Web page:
Cloudflare is also offering a $100,000 bounty to be split among entrants who provide the most useful prior-art references that can be used in challenging the validity of all of Sable’s patents, not just those being asserted against Cloudflare. The idea is to deal a big enough blow to Sable that not only is its case against Cloudflare hobbled but also future cases against other entities.
“We feel fortunate that we didn’t run into one of these cases earlier in our history, where it might have really taken us off our path,” Kramer tells TechCrunch. “Blackbird came along when we had a bit more stability,” he notes. With Cloudflare even stronger today, the company is even better positioned to “force [Sable] to define their claims and stand on their claims in a way that leaves something behind for other folks, particularly smaller companies that may come behind us. We want to put [Sable’s] entire patent portfolio under scrutiny.”
Indeed, Cloudflare is not the only company to attract Sable’s attention. A quick search shows that Sable has also sued the cybersecurity business Fortinet, the data platform Splunk, and networking giants Juniper Networks and Cisco Systems, among roughly a dozen other companies.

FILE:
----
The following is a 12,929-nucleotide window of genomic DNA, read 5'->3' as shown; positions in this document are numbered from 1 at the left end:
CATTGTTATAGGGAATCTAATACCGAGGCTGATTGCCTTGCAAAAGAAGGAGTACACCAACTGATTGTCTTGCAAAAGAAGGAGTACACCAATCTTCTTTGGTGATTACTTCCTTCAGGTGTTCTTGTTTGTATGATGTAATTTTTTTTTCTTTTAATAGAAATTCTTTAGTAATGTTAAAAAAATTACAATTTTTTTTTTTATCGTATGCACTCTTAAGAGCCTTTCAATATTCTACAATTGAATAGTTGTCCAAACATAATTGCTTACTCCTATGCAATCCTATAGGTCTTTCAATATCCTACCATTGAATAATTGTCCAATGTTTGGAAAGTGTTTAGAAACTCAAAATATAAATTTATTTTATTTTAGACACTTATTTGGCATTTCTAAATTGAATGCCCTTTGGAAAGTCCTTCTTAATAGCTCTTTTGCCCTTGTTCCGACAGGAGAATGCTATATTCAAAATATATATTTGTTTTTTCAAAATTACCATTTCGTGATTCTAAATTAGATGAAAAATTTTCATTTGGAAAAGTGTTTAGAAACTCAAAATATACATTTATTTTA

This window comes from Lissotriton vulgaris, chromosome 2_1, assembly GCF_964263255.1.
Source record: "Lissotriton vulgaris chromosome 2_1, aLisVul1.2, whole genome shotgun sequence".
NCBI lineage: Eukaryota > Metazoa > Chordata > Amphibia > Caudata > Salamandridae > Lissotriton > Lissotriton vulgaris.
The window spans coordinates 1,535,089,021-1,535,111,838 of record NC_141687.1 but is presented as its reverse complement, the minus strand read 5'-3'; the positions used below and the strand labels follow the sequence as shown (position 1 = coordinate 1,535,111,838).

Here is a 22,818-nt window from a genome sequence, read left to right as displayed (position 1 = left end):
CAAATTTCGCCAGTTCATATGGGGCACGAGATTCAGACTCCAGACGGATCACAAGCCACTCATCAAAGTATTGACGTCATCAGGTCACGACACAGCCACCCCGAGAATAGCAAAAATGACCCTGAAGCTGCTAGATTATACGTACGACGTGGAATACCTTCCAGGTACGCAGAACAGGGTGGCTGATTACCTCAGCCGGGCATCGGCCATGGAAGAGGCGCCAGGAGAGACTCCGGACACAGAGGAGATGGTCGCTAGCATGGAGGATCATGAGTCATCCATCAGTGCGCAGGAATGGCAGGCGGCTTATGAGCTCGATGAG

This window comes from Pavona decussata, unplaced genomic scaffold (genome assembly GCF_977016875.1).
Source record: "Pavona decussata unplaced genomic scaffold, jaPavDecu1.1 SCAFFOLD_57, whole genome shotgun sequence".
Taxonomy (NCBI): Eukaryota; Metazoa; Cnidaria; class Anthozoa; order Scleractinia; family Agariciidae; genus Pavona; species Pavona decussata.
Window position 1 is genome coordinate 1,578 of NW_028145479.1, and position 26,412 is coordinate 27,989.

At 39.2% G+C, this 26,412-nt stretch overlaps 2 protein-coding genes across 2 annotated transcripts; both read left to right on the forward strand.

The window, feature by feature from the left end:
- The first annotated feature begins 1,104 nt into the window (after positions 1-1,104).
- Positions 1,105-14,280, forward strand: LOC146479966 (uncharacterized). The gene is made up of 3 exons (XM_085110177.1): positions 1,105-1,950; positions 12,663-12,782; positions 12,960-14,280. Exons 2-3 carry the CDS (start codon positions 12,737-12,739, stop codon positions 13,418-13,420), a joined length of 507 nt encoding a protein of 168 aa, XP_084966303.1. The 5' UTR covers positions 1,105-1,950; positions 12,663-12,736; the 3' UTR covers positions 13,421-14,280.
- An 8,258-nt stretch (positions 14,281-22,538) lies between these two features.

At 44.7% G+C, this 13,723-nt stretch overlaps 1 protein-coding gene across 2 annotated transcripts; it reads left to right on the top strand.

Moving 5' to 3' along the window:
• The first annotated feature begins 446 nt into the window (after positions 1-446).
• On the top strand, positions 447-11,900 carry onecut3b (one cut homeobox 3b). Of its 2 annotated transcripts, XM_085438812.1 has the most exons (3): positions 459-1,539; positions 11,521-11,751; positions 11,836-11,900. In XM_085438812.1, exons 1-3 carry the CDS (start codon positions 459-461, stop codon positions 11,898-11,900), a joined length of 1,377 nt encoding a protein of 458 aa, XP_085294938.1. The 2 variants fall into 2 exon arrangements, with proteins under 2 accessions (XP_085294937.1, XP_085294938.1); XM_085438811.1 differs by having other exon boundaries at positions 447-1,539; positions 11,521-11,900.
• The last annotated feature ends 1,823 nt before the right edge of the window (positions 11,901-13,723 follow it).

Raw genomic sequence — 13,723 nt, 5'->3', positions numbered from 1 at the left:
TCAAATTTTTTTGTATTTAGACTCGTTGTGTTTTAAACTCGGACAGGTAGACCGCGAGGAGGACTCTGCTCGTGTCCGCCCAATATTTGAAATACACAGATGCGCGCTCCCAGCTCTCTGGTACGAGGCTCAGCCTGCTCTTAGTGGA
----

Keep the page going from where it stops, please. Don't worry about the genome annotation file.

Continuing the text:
Eight of those cases — including with Juniper and Cisco — have already settled. The reality is that most companies see infringement cases by nonpracticing entities like Sable as a nuisance to be quickly resolved because they are a distraction and because the expense of fighting is often equal to or even more than the cost of settling.
The companies also lose oftentimes. Though in 2017, the Supreme Court ruled unanimously that patent holders suing corporations can’t seek out a friendly court — their venue of choice was long the Eastern District of Texas, where 2,500 cases were brought in 2015 alone, 95% of them initiated by outfits like Sable — business remains brisk in Texas, where legal teams bring in a lot of money and often successfully cast major corporations to local jurors as villainous.